We just signed a contract with Diane Hall to purchase 40 acres of Bridle Ridge Acres, the Hillsboro Property which has been known by most people as the Hall Farm. On Friday, January 20, 2012 board president Mark Mertens, COMTREA President/CEO Stephen Huss, and Diane Hall met on site to complete the contract. Mrs. Hall noted that, “In addition to the good services that are provided by COMTREA, the home and site will be preserved for future generations.”
“The picturesque setting will remain unchanged for the most part. The house, barns, pond and horse rinks will all stay exactly as they are. This site is an important part of the Hillsboro landscape and should remain so,” Huss said.
“This purchase is the first step in our plan to create an integrated health care center campus for Jefferson County in the county seat,” Mertens added.
Huss noted that COMTREA’s mission involves the provision of a social services safety net for the county. The agency provides a broad array of safety net services including: a domestic violence shelter, forensic sexual abuse evaluation for children, comprehensive community mental health services, psychiatric nursing home care, substance abuse treatment for adults and children, psychiatric medical care, children’s behavioral health evaluation and therapy, family counseling, crisis response, court ordered counseling, parental children safe-exchange oversight, and community education.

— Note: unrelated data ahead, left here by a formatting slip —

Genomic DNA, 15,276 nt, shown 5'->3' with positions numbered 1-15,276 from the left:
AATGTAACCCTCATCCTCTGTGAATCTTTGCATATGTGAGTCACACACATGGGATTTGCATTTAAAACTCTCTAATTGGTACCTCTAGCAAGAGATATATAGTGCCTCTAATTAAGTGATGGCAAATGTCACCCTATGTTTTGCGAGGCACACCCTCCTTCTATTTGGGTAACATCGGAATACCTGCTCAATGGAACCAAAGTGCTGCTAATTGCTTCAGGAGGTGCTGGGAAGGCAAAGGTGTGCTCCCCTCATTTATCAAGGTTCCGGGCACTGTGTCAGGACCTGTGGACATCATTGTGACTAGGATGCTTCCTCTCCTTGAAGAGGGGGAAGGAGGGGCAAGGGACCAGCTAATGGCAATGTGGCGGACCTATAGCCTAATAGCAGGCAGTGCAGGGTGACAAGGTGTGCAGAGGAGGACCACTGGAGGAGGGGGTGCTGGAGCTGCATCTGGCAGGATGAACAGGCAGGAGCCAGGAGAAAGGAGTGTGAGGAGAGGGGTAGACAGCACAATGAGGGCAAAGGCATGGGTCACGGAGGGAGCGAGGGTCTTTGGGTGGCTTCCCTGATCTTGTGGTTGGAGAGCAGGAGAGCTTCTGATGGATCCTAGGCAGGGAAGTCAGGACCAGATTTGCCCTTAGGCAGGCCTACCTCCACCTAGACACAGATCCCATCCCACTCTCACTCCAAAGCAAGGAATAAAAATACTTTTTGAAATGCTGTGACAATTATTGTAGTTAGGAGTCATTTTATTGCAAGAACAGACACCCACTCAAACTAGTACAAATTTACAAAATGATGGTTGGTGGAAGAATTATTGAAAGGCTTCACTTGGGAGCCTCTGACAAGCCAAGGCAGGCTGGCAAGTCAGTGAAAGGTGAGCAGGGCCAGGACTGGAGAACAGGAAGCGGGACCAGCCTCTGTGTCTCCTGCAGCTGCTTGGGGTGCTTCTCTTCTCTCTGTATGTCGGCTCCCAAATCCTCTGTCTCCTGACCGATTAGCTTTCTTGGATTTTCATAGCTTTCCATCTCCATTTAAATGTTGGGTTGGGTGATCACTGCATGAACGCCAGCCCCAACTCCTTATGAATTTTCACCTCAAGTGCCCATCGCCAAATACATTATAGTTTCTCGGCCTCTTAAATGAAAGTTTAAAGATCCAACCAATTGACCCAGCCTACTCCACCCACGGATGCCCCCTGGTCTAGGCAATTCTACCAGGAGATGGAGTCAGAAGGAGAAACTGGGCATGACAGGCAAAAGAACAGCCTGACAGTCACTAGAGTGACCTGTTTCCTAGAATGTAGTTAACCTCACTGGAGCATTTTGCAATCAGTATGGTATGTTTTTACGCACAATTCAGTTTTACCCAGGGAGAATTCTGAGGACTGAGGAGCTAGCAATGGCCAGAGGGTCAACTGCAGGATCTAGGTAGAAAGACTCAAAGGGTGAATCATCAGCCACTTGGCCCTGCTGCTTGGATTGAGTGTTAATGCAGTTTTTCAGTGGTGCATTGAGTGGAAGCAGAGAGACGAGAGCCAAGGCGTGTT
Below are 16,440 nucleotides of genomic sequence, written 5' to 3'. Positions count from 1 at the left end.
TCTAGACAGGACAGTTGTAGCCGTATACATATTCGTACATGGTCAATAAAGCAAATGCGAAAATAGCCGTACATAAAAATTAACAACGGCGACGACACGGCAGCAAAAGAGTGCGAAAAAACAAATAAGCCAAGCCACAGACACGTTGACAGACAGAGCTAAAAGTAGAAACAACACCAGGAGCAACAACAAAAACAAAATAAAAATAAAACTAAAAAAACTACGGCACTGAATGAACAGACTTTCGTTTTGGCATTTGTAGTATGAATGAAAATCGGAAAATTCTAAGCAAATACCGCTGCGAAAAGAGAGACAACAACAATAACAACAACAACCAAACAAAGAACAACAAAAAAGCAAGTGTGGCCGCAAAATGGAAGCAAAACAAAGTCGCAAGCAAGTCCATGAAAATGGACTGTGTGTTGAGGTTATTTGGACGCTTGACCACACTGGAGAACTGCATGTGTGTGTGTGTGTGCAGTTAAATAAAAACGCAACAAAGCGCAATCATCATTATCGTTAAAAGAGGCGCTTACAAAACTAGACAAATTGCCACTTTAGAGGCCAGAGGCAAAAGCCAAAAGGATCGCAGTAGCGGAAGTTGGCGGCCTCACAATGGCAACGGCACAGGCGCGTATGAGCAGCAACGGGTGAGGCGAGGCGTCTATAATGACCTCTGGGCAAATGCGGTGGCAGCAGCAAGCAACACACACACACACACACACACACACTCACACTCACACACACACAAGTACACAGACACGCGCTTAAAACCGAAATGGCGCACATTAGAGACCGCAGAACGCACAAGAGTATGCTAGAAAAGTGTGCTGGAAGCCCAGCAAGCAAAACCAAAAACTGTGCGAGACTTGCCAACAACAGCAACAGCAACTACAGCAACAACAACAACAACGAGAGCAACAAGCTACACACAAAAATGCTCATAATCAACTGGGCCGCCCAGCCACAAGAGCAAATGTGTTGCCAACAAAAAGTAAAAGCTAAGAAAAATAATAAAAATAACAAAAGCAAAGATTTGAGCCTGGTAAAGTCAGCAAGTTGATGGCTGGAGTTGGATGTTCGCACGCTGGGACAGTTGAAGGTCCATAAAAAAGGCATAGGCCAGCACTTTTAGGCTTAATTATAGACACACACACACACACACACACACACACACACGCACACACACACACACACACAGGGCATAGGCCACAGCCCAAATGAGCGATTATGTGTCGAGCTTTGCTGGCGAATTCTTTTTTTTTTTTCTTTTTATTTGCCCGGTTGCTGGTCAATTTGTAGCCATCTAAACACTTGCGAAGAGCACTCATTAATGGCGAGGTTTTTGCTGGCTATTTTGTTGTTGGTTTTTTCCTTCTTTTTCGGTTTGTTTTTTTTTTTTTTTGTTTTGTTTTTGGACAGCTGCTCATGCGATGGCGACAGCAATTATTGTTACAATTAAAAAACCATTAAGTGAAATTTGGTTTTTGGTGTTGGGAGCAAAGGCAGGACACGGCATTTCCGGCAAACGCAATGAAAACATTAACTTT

One of the first service expansions resultant from the purchase will be the introduction of equine therapy to current clients, autistic children, and selected new populations. “Equine therapy has been proven to be very effective in the treatment of autistic children,” Huss said, noting the increase in families with autistic children seeking treatment at COMTREA. He said that COMTREA will also begin to use equine therapy with children who have substance abuse or behavioral health disorders. “Anecdotal information indicates that it might be helpful with these kids too,” Huss elaborated. The agency will also consider using it with other issues and other age groups. The organization expects to use donated horses.
In addition to these programs COMTREA will be able to expand in other ways. “Eventually we hope to have an urgent care physical and behavioral health care integrated system on the site.” Huss has had conversations with two hospitals who have expressed interest in the location. COMTREA has already introduced the “Health Care Home” service to over 400 of its current clients. In this program nurses help COMTREA clients deal with their physical health care needs while counselors, psychiatrists, and community support workers deal with mental, behavioral or substance abuse issues.
“This site gives us the flexibility to grow in ways we may not be able to see now. If COMTREA is designated a Federally Qualified Health Center we will also be in line to apply for $3,000,000 in construction grants. We have reason to believe that this may happen soon,” Huss said. “We hope to develop a professional building which could house physicians, therapists, dentists, vision care, and other healthcare related professionals.”
“We also want to open the site up to the county and are exploring ways to make that happen,” Huss noted. The site could be used for education, fund raising, and innovative treatment programming. COMTREA sees this as a destination site and not just something beautiful to look at driving past.
Dr. Stephen F. Huss